Since I review a lot of cookbooks, I thought you might appreciate this one. I got a bit into the whole Modernist Cooking idea this year, just because food science is pretty neat and lets you do cool things. I reviewed Modernist Cuisine earlier, and will be reviewing Modernist Cuisine at Home (the version for home cooks) once we get to play with it a bit (I got it for my husband for an early Christmas present). So far it looks excellent, including lists of useful equipment and ingredients for the modernist cook. Anyway, to that end, here’s the authors’ list of some of the equipment you might want: Top 5 Modernist Cuisine at Home Tools. Note that the most important ones are a pair of highly accurate kitchen scales, one accurate to the tenth of a gram, and one accurate to the hundredth of a gram. The article includes both high-end and less expensive versions of those and more:
- Bench scale, 1000 gram capacity, 0.1 gram sensitivity: DIGITAL BENCH SCALE 1000 GRAM CAPACITY X 0.1 GRAM SENSITIVITY (more expensive) vs. American Weigh AMW-1000 Compact Bench Scale, 1000 by 0.1 G (less expensive)
- Pocket scale, 100 gram capacity, .01 gram sensitivity: DIGITAL POCKET SCALE 100 GRAM CAPACITY X 0.01 GRAM SENSITIVITY (more expensive) vs. American Weigh Signature Series Black AWS-100 Digital Pocket Scale, 100 by 0.01 G (less expensive)
- Digital thermometer: Taylor Professional 9306 Dual Temp IR/Thermocouple Thermometer (expensive) vs. Splash-Proof Super-Fast Thermapen (Gray) Instant Read Thermometer, Perfect for Barbecue, Home and Professional Cooking (also expensive; this is the one we have and it is extremely useful); vs. a digital oven probe: ThermoWorks The Original Cooking Thermometer/Timer (less expensive)
- Sous Vide Setup: SousVide Supreme Sous Vide Water Oven (expensive) or SousVide Supreme Demi Sous Vide Water Oven (smaller and less expensive)
- Although the article doesn’t specifically address this, if you plan to cook sous vide, you’ll want a vacuum sealer. I gather that the FoodSaver V3240 Vertical Vacuum Sealer, White is a popular and well-thought-of model.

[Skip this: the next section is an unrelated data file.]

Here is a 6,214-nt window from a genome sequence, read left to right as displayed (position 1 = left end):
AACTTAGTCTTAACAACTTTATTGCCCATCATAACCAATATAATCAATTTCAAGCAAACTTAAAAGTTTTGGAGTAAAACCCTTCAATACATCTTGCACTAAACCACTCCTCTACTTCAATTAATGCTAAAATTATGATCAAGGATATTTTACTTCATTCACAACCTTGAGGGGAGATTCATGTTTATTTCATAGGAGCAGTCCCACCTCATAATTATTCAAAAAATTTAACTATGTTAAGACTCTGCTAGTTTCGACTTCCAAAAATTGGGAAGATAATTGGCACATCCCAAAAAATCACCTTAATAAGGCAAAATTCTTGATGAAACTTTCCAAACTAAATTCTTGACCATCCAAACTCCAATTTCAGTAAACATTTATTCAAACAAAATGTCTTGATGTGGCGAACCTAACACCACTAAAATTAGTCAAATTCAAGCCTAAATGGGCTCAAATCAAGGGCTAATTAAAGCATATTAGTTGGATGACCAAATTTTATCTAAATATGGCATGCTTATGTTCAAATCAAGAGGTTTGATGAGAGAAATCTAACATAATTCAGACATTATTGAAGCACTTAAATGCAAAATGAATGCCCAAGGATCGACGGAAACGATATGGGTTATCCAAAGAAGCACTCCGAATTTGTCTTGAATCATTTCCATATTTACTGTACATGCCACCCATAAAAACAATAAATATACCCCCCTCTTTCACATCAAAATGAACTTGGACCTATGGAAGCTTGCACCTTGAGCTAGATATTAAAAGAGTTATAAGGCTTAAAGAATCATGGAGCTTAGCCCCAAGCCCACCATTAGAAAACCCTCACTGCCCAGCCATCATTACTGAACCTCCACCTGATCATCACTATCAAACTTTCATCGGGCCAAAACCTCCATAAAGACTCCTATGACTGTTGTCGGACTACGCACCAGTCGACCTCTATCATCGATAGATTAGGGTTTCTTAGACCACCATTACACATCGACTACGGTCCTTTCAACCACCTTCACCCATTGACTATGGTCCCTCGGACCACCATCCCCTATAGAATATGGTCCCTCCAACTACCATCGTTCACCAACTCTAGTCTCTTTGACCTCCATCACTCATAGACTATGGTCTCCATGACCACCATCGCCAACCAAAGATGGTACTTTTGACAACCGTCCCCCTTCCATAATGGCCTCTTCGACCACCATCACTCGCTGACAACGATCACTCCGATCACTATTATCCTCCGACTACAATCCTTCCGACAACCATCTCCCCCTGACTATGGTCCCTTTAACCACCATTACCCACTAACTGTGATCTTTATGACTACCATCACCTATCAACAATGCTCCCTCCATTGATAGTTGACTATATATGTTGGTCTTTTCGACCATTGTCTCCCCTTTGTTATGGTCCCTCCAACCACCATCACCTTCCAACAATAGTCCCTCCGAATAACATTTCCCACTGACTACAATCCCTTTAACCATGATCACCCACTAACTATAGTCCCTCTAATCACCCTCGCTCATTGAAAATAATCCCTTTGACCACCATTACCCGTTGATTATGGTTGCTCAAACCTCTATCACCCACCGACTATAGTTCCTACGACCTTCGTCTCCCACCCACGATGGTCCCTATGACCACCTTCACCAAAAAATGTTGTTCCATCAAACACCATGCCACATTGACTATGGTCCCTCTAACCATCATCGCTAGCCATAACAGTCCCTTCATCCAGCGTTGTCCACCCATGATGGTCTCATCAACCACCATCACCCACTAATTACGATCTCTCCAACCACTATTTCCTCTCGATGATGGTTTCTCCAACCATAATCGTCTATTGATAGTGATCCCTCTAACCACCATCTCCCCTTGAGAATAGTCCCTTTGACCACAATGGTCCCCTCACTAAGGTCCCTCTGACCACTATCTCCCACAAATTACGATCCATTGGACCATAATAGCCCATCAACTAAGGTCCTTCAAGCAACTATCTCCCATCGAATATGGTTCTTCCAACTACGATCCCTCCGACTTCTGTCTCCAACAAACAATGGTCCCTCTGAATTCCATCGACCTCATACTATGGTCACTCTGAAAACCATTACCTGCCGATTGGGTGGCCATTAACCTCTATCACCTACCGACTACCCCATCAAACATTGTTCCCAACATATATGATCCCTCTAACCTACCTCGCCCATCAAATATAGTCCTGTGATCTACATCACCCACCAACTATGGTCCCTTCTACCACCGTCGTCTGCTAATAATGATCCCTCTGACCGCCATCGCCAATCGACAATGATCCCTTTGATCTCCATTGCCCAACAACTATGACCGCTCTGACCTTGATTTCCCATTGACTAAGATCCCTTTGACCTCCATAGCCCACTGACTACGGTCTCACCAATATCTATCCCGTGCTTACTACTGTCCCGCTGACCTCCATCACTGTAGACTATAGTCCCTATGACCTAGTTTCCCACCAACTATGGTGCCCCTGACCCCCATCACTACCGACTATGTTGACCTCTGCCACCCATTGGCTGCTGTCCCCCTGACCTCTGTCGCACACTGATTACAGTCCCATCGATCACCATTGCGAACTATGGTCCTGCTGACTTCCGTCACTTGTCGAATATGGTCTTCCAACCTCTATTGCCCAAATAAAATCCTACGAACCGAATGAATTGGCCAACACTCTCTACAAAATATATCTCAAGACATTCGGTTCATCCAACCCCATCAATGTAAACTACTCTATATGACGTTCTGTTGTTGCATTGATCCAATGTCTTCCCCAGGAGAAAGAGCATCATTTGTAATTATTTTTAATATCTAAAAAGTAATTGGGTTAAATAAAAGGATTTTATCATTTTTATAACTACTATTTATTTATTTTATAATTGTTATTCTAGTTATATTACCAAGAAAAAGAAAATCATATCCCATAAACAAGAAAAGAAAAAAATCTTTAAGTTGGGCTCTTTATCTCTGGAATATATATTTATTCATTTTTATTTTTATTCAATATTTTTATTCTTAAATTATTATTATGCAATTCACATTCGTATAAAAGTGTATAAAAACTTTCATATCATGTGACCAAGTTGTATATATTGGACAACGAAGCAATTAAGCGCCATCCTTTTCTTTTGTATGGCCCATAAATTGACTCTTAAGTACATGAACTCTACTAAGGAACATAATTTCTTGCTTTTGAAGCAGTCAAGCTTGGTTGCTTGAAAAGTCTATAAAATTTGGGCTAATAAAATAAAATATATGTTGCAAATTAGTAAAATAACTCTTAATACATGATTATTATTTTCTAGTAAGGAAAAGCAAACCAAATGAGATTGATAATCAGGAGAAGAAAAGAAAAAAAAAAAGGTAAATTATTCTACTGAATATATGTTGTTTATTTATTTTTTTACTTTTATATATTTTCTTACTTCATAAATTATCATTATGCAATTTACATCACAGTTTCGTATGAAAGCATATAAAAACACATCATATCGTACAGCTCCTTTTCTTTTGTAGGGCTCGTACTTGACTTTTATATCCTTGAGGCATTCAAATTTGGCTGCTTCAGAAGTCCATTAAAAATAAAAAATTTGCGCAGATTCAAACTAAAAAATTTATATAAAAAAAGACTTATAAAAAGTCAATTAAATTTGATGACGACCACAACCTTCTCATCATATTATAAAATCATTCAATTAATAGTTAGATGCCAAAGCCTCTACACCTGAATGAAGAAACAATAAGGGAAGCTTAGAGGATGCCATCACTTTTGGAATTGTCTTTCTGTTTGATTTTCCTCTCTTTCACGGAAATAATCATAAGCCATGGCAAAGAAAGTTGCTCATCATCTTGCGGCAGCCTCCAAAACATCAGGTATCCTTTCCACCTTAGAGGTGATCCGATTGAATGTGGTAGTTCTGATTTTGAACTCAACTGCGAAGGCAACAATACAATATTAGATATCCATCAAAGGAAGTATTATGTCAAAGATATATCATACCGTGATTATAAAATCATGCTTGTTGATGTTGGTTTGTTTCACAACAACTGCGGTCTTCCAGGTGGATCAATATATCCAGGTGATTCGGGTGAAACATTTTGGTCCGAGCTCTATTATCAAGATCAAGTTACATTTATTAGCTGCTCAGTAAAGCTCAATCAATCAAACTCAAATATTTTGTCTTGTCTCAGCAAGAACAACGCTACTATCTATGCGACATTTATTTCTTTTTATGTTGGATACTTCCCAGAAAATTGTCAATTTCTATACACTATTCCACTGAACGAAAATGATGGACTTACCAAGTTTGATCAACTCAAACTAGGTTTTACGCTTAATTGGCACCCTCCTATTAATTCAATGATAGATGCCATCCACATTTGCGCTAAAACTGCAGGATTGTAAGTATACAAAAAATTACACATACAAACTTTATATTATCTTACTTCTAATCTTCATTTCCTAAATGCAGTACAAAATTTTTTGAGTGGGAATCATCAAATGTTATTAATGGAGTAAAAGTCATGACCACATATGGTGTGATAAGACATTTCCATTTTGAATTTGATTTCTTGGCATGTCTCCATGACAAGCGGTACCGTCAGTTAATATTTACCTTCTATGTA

- Pressure cooker: Kuhn Rikon 3344 7.4-Quart Stainless-Steel Pressure Cooker (expensive) vs. Fagor Splendid 6-Quart Pressure Cooker (less expensive)
Their article includes a whipping siphon in the top five, but in the book’s listing it’s #7, after a kitchen blowtorch, so I’m inclined to recommend getting the other stuff first. Obviously this stuff adds up fast, particularly if you want to cook sous vide. There are a couple of options. For one, some sous vide can be accomplished without the fancy equipment. I’ve seen the Modernist Cuisine authors present online ideas using ziploc bags and such for lower-temperature applications. Or you can do what we’re planning on doing: spread out your purchases over a bunch of holidays (Christmas! Birthday! Anniversary! Now you don’t have to think of gifts for the next whole year or more!). Depending on what we end up getting, eventually I plan to review some of the equipment, as well as, of course, the “at home” book, once we’ve had the chance to put it through its paces.
Cool Blog! I’ve bought a sous vide oven two years ago and I nearly use it every other day. I’m soon getting a new one because it’s starting to become weaker.
I’m just starting to learn how to cook so this seems a bit over my head. Once I gain a little more experience I plan on coming back and reading this again.